Mohammed Basindawa

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Mohammed Basindawa
Mohammed Basindawa.jpg
Prime Minister of Yemen
In office
10 December 2011 – 24 September 2014
President Abdrabbuh Mansur Hadi
Deputy Abdullah Mohsen al-Akwa
Ahmed Obeid bin Daghr
Preceded by Ali Muhammad Mujawar
Succeeded by Abdullah Mohsen al-Akwa (Acting)
Personal details
Born (1935-04-04) 4 April 1935 (age 82)
Aden, South Arabia
(now Yemen)
Political party Independent

Mohammed Salim Basindawa (Arabic: محمد سالم باسندوة‎ born 4 April 1935) is a Yemeni politician who was Prime Minister of Yemen from 10 December 2011 to 24 September 2014.


Born in Aden, Basindawa served as Minister of Foreign Affairs from 1993 to 1994.[1] He was a member of Yemen's ruling party, but resigned in the early 2000s to join the opposition to President Ali Abdullah Saleh as an independent.[2]

In November 2011, following months of unrest, Basindawa was nominated by the Yemeni opposition to lead the first government after the ouster of President Saleh.[3] On 27 November 2011, he was named Prime Minister by Vice President Abdrabbuh Mansur Hadi.[4] He and the members of his cabinet were sworn in on 10 December 2011.[5]

On 31 August 2013 Basindawa narrowly escaped an assassination attempt when gunmen opened fire on his convoy.

On 21 September 2014, Basindawa resigned as Prime Minister on the same day that Houthi rebels captured Sana'a, the capital of Yemen.[6][7] On 24 September, Abdullah Mohsen al-Akwa began acting prime minister.[8]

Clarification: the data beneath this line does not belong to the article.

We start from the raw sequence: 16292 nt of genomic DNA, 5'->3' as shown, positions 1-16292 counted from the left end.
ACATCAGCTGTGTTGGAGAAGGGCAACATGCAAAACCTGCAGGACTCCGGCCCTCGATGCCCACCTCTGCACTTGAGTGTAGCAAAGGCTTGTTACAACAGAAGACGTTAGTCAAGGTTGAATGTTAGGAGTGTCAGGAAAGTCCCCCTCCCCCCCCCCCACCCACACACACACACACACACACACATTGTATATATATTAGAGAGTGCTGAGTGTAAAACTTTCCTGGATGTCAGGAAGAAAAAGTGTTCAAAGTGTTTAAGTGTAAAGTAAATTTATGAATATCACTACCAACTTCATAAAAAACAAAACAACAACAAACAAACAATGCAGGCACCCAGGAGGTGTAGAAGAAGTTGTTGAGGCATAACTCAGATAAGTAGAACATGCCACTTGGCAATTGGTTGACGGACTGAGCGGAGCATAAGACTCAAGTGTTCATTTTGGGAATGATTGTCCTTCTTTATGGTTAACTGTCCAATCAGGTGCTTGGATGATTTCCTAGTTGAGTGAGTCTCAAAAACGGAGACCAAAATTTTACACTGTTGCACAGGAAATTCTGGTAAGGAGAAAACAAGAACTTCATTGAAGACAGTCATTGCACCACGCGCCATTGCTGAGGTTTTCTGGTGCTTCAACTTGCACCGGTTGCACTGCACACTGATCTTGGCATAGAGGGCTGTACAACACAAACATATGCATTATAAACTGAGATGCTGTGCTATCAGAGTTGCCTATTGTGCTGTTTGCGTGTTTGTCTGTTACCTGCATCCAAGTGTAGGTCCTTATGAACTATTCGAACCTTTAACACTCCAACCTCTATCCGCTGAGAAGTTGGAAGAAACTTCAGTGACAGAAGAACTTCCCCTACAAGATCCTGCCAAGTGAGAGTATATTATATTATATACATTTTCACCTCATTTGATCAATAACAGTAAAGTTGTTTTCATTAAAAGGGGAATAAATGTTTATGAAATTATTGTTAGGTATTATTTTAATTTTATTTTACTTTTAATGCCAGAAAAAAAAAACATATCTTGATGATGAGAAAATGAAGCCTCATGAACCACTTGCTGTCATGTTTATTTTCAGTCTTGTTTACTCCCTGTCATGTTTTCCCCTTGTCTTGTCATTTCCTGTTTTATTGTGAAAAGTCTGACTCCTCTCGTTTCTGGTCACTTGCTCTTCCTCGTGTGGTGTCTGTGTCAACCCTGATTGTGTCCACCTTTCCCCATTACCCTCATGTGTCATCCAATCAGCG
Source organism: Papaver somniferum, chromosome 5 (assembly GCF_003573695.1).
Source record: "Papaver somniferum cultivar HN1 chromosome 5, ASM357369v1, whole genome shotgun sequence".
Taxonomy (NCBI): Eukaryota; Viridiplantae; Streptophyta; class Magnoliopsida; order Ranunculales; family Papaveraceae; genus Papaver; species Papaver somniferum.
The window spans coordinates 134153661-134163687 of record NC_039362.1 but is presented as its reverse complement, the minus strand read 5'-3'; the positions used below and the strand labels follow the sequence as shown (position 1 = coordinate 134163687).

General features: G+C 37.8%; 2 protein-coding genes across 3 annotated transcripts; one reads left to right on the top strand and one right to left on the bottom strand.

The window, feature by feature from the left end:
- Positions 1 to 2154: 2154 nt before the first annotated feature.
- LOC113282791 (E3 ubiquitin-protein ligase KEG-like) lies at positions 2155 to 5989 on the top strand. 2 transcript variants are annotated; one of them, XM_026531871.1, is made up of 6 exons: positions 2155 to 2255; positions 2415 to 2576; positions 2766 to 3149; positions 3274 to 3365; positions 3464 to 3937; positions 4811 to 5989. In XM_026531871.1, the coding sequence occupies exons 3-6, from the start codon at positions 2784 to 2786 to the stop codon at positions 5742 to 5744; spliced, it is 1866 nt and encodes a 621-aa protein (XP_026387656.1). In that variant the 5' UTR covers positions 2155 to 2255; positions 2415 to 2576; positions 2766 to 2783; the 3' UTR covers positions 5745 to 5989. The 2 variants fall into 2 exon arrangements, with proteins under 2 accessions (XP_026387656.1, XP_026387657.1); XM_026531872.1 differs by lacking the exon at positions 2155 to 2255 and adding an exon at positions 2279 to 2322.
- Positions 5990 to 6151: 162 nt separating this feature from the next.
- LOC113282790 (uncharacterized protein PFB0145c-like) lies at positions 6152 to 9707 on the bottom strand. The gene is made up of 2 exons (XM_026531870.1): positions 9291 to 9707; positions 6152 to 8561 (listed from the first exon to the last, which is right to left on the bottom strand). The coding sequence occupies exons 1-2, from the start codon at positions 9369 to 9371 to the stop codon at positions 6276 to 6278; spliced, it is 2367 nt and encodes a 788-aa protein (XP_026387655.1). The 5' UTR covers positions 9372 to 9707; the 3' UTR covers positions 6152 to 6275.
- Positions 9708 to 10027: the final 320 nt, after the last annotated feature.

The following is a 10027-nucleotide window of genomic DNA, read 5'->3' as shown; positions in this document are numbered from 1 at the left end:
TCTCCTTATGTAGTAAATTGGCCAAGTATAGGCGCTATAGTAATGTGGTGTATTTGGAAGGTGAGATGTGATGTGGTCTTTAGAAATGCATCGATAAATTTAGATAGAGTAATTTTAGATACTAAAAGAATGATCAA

1. ^ "Foreign ministers S-Z". Rulers. Retrieved 18 September 2012. 
  2. ^ "Yemeni opposition names a former member of Saleh's party as candidate to government". Al Arabiya. 26 November 2011. Retrieved 18 September 2012. 
  3. ^ "Yemen opposition names candidate to government". Emirates 24/7. 26 November 2011. Retrieved 18 September 2012. 
  4. ^ "Yemen opposition leader Mohammed Basindawa named prime minister", BBC News, 27 November 2011.
  5. ^ "December 2011". Rulers. Retrieved 14 April 2013. 
  6. ^ "Yemen PM quits amid rebel clashes". BBC News. 21 September 2014. Retrieved 21 September 2014. 
  7. ^ "Houthis dictate state spending after seizing Sanaa". Al Arabia. 3 October 2014. 
  8. ^
Political offices
Preceded by
Abd Al-Karim Al-Iryani
Minister of Foreign Affairs
Succeeded by
Abd Al-Karim Al-Iryani
Preceded by
Ali Muhammad Mujawar
Prime Minister of Yemen
Succeeded by
Abdullah Mohsen al-Akwa